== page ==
When your children get mad at each other, what do you do? One of the most important gifts we can give them is a deep love for one another. Everyone talks about sibling rivalry, which certainly exists and can even be encouraged through a parent's actions, but what about sibling love. We can make it or break it when it comes to training the hearts of our children to truly love and value one another.
One of the first keys to training our children to love their siblings is teaching them how to resolve conflict. Conflict resolution is a learned skill. The age of your children will determine how involved you will have to be in resolving their disagreements. Obviously the younger they are the more you’ll have to teach in the beginning, but according to many studies, the less we’re involved the better.
One of the key things we did with our older children who are now 22 and 19, is start early teaching that siblings best friends for the rest of their lives. It's just a simple reminder in conversation that you can train from the time they start reasoning and engaging in relationships. Encourage them to talk about what they love about each other. Remind them they are family for the rest of their lives and family never abandons and always loves. This really worked at our house. We had very little sibling rivalry, and our son and daughter are best friends to this day. Now their example is training our younger son as he watches them and how they relate.
If you have sons and daughters, another added bonus of this teaching, is training your sons to love and protect your daughters in any given situation. Your daughters will grow to appreciate having a built in knight in shining armor. It trains our sons to be brave warriors and protectors while preparing them to be great husbands. It trains our daughters to admire the protection of a male while challenging them to choose noble husbands in their future. It also prepares them to be good wives who are willing to accept the protection of a great man. After all, we are raising the next generation of marriages.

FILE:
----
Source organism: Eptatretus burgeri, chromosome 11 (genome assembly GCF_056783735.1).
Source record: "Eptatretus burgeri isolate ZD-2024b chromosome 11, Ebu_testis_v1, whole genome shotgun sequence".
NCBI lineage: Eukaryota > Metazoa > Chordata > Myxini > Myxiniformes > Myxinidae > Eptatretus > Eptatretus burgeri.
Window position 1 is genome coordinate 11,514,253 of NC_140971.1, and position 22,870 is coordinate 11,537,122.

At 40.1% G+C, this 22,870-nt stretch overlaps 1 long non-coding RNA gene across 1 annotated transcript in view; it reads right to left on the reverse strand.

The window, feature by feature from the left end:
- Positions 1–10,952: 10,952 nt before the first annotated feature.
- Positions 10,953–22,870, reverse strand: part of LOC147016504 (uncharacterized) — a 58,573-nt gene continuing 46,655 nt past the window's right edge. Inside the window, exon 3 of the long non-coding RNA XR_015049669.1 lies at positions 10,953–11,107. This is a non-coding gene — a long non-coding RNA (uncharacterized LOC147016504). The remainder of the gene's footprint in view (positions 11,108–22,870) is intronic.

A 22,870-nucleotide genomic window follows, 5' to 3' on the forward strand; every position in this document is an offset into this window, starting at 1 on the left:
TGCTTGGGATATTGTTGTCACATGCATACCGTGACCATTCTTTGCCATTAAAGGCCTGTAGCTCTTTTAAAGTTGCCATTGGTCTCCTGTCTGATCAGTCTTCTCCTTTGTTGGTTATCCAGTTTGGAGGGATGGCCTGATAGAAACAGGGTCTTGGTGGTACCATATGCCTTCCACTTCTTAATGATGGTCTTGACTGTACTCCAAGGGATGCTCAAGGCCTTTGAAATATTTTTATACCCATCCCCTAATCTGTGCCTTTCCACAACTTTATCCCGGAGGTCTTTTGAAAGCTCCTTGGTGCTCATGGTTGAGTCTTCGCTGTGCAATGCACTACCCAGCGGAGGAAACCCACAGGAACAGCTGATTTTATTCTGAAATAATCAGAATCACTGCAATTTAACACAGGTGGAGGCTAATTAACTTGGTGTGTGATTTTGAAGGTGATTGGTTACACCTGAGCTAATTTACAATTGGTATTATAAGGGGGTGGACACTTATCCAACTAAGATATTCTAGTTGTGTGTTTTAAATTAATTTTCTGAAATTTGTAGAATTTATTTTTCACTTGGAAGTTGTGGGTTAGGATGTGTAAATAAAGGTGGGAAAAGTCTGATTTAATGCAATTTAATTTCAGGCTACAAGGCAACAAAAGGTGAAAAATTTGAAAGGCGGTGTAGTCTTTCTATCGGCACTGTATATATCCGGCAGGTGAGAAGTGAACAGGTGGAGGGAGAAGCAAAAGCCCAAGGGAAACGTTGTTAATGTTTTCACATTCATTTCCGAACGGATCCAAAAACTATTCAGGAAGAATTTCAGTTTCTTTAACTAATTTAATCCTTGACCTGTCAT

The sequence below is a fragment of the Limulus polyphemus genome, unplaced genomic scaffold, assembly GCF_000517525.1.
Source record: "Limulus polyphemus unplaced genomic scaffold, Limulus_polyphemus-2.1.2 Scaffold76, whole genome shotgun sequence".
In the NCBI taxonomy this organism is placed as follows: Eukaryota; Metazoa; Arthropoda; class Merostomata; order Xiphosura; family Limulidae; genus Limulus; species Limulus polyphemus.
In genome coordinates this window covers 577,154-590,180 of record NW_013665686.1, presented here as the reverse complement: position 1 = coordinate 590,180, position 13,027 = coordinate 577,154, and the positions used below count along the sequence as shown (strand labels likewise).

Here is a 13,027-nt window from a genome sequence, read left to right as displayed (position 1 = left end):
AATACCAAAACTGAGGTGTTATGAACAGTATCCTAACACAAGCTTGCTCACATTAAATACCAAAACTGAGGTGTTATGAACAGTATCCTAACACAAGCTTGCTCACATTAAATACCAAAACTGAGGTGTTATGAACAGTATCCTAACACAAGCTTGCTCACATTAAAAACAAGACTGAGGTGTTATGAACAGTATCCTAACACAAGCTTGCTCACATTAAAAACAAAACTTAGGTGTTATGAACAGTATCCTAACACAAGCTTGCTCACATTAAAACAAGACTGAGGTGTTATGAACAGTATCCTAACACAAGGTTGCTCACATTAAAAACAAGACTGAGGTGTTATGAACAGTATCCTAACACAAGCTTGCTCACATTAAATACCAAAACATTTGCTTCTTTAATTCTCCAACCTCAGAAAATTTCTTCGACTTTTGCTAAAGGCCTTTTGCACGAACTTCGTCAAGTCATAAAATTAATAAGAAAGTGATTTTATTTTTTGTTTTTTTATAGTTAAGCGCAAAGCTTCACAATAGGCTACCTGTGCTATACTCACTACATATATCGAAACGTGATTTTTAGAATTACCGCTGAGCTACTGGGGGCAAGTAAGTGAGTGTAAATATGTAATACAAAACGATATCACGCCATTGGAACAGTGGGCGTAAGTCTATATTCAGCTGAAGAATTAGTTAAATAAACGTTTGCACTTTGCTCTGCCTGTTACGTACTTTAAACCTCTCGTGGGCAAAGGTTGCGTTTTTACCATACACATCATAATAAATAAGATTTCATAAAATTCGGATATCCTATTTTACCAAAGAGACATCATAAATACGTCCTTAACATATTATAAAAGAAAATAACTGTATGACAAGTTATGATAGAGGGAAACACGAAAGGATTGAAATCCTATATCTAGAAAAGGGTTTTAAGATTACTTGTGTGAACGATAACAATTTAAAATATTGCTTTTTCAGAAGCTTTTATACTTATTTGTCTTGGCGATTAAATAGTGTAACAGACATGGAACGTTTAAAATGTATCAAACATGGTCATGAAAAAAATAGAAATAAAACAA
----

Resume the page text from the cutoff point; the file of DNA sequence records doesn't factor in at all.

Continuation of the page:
Once your children reach the age where they begin to have their own arguments or disagreements, then you can begin teaching them how to resolve them successfully. One way to do that is to designate a particular large chair or piece of furniture as the Arguing Chair. At our house, we chose a love seat. As they began having conflict, I set aside a time to train them in how this process would work before the chaos broke out. I explained to them they would be resolving their arguments without their dad and I from now own. I reminded them that it's OK to get angry with one another because anger is a normal emotion. The key is not to sin against each other when we are angry. I explained to them in the future if they had a conflict they should let me know and then go to the Arguing Chair to work it out.
In the beginning, I would have to send them to the chair myself because they would often forget in the heat of the moment what to do. Once they got a little older, they learned to automatically go there to resolve conflict a few times on their own. Here are the rules for the Arguing Chair we used:
It only took one failed attempt at compromise at our house and they never had to go to their rooms for the hour again. They learned to quickly talk and resolve their differences. If for some reason an argument occurs during the week when there are not enough hours available to send them to their rooms before bed, move the argument resolution process to the following Saturday morning. No one wants to miss Saturday mornings stuck in their room.
The Arguing Chair did wonders at our house in training our children to respect one another, to listen to someone else's side of the story, to understand what it means to give and take, and how to resolve differences with compromise. No matter the age of your children, if they are under 18 this is a great tool to kick out the chaos and welcome in the peace.
One day they will thank you for teaching them what it truly means to love their siblings and resolve disagreements. After all, as their parents, one day we won't be here and they will be left to sort through their inheritance. When that time comes, they will be able to walk through the challenge of their grief and still find ways to love and compromise with one another because we have taught them well that every disagreement has a resolution.
If it is possible, as far as it depends on you, live at peace with everyone. Romans 12:18 (NIV)